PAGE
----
Creating Bonds-How Donors Make an Impact in the District


Imagine 200 of your neighbors coming home one day only to find they no longer have a place to call “home,” not knowing where they will go, not having any of their belongings – only left with uncertainty.

Imagine your child needing help with anxiety, depression, bullying, trauma or other behavioral health issues, but their school nurses not having the resources and tools to help them during the school day.

These are just some of the situations and issues that our Omaha Public Schools (OPS) students face. Luckily, Omaha Public Schools Foundation (OPSF) is in the heart of a generous community that comes together to make gifts toward emergency situations, like when 600 supporters came together in 48 hours to raise $69,000 for families displaced by the Yale Apartment closing. Our donors also fund on-going needs like resources for mental health counselors in schools throughout the district so they can provide critical behavioral health care to OPS students.

There are many ways that people and businesses can support students, teachers and staff throughout the district. By donating gifts of stocks, bonds, cash, checks, online donations, gifts in kind, planned gifts, charitable bequests and more, donors make learning opportunities and essential resources possible and accessible for students, teachers and staff. At OPSF, our role is to ensure that the contributions are distributed through the programs that the donors choose to support.

“I can’t imagine a better place to make a contribution because funds donated quickly find their way to those in need,” Ray Dewaele, OPSF donor, said. “It’s been nearly ten years since my wife, Amy, and I began contributing and have found that it was one of the better decisions that we’ve ever made.”

After 40 years with the OPS district as a Special Education Teacher at Benson High School, Ray recently retired but stays connected as a substitute teacher. Familiar with needs of youth in the district, Ray and Amy know that OPSF directs their contribution to the specific students they want to support.

“Several years ago, we were asked to distribute some funds from a recently deceased relative’s estate in a manner to help students in need,” Ray said. “OPSF is just one of the groups we selected to receive those funds; however, it is the one organization that best addresses the immediate physical and material needs of students.”

Recently, Ray’s brother, Robert, connected with OPSF to set up his own giving plan. Robert decided that the best way to make a widespread impact was to invest in mental health resources and tools that OPS counselors needed to provide critical care for students of all ages.

“I’ve seen the impact on students’ lives which funding from OPSF has provided,” said Robert. “I’m now comfortable in investing my own funds which will be earmarked for mental health purposes.” Addressing mental, social and emotional health and well-being can be a challenge for schools. Through his donation, Robert is helping to bridge a gap in resources so students have a built-in community of support when emotional and behavioral needs arise during in-school hours.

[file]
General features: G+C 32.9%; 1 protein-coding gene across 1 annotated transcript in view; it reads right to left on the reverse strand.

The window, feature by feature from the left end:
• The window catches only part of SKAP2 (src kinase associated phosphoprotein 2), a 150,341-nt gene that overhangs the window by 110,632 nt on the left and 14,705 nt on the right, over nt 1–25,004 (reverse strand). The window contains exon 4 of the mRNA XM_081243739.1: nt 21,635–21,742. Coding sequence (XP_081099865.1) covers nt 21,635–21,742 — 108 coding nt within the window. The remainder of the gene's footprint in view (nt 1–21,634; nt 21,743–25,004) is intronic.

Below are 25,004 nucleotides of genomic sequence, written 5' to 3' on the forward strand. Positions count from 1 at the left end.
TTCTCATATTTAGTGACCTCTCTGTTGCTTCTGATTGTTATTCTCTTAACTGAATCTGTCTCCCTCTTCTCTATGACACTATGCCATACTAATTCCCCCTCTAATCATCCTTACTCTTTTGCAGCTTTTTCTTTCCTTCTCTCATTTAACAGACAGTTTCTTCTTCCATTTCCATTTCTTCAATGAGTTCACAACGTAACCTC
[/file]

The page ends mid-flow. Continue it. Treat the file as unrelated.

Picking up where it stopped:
“The Dewaeles’ contributions will provide services that are currently not available to a majority of OPS students,” Roxanne Nielsen, Development Director at OPSF, said. “That is the mission of OPSF. Working alongside donors like Robert, Ray and Amy ensures that we can really do what we are in the business of doing—helping those students, families, teachers and staff in our district who have no other avenues to the services, programs or aid that they need.”

Robert, Ray and Amy trust that their contributions are well-managed through OPSF and know that 100 percent of the funds reach students. If you and your family are considering year-end contributions or working on estate planning, Ray wants you to know this: “Previous donations we have made through OPSF have changed and impacted the lives of others to the degree that we want to keep giving. We encourage you to reach out to OPSF to learn how your gift, any gift can make an impact.”

“I am inspired by donors whose goals are to help students,” Roxanne said. “It’s gratifying work and makes me consider what ways I can be of better service. Many OPSF donors give without asking for any recognition or benefits of any kind. It’s pure philanthropy at its best!”

OPSF makes the giving process convenient and easy. By working with our team, you have the freedom to tailor how your contribution is distributed. Whether your gift impacts all 53,000 OPS students’ learning experiences or provides one student access to resources that helps them lead a healthier life, every gift matters.

Please contact Roxanne at the OPSF office to discuss your giving goals. She is happy to discuss ways to tailor your gift so it reaches those students and teachers you want to support. You can also Donate online.


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